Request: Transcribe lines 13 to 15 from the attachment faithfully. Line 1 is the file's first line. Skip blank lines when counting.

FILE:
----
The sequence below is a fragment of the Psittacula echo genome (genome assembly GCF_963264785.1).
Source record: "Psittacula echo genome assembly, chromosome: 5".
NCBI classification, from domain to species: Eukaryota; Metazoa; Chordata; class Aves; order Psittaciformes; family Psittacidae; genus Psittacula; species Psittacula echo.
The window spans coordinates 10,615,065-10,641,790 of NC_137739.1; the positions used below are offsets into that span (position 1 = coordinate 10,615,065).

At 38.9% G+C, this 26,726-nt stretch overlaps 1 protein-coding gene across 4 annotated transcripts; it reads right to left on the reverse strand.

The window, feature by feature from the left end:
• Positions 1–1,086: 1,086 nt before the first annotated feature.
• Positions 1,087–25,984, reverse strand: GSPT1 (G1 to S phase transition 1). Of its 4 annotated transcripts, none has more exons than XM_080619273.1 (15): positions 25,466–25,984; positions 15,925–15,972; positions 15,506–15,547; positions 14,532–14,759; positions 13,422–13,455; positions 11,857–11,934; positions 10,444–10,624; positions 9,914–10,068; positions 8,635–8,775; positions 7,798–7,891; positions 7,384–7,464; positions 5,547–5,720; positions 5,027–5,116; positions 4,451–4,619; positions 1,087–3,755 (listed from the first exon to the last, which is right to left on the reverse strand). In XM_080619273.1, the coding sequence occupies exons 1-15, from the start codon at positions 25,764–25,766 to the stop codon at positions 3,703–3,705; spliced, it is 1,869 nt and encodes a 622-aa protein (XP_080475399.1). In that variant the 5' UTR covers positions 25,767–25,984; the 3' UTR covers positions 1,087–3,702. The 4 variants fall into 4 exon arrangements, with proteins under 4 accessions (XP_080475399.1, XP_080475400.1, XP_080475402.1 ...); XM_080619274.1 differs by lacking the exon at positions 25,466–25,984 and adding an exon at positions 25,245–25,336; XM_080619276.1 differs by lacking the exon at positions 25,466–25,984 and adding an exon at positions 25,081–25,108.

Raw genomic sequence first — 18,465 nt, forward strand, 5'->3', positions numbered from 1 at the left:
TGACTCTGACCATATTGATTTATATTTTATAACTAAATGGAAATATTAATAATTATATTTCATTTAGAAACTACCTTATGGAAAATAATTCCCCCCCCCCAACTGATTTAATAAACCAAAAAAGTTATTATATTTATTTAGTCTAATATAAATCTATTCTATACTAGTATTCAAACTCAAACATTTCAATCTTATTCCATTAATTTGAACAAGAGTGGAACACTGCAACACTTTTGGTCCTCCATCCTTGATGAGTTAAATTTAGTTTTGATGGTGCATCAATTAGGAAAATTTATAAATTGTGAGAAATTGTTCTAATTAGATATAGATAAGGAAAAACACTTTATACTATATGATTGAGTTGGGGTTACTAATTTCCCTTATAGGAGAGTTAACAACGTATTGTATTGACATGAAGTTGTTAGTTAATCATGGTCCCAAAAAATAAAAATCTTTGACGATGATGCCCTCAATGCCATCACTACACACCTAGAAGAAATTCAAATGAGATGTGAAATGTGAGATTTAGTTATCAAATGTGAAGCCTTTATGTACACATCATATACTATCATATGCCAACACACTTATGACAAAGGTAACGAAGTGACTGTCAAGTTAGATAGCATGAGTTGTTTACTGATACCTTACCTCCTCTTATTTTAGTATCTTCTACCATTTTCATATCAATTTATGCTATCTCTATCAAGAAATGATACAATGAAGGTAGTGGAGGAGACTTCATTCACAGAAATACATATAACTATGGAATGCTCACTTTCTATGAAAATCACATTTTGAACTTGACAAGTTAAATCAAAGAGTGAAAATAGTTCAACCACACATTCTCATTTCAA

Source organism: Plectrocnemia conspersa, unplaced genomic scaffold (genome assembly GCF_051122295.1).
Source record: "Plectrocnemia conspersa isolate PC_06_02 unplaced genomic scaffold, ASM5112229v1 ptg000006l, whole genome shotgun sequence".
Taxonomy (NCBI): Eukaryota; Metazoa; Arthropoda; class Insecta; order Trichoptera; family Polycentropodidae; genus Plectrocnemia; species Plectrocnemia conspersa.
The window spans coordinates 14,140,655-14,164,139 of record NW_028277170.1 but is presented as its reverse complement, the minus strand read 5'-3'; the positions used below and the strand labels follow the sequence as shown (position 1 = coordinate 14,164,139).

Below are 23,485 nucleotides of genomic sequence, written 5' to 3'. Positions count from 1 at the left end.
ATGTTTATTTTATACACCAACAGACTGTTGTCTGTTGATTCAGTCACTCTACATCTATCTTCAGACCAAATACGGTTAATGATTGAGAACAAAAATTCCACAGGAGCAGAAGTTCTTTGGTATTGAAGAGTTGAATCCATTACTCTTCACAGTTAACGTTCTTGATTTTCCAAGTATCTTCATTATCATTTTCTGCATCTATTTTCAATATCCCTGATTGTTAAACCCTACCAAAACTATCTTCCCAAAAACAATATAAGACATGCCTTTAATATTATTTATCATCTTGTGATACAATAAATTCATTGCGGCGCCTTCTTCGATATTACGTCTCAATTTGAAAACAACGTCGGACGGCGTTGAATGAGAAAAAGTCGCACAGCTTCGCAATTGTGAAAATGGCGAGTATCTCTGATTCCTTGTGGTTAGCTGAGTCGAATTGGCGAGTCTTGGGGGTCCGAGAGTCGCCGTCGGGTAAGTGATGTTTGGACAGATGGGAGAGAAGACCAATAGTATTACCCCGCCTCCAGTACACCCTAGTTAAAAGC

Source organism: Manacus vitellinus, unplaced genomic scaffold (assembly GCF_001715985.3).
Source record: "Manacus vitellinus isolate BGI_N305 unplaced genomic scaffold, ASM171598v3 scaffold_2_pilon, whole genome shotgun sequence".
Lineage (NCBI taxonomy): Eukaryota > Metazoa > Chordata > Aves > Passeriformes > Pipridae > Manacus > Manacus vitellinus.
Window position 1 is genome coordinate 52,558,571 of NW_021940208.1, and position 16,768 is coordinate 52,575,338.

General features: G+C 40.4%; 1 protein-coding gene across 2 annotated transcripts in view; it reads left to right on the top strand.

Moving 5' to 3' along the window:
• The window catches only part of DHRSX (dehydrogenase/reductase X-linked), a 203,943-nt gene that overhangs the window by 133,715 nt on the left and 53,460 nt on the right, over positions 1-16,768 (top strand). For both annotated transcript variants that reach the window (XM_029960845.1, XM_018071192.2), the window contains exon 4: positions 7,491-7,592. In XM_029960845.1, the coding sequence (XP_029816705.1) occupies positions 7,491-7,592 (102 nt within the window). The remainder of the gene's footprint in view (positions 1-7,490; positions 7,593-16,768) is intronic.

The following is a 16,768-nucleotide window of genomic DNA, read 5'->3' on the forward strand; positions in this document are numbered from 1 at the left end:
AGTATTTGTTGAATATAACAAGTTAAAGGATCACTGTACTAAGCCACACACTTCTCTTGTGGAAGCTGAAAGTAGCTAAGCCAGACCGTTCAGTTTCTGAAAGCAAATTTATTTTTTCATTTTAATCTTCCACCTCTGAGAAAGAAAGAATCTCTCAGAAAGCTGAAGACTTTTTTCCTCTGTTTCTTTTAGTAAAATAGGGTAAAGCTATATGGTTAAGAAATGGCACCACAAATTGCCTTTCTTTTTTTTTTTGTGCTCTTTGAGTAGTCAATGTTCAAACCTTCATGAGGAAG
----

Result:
Taxonomy (NCBI): Eukaryota; Metazoa; Arthropoda; class Insecta; order Trichoptera; family Polycentropodidae; genus Plectrocnemia; species Plectrocnemia conspersa.
The window spans coordinates 14,140,655-14,164,139 of record NW_028277170.1 but is presented as its reverse complement, the minus strand read 5'-3'; the positions used below and the strand labels follow the sequence as shown (position 1 = coordinate 14,164,139).

Below are 23,485 nucleotides of genomic sequence, written 5' to 3'. Positions count from 1 at the left end.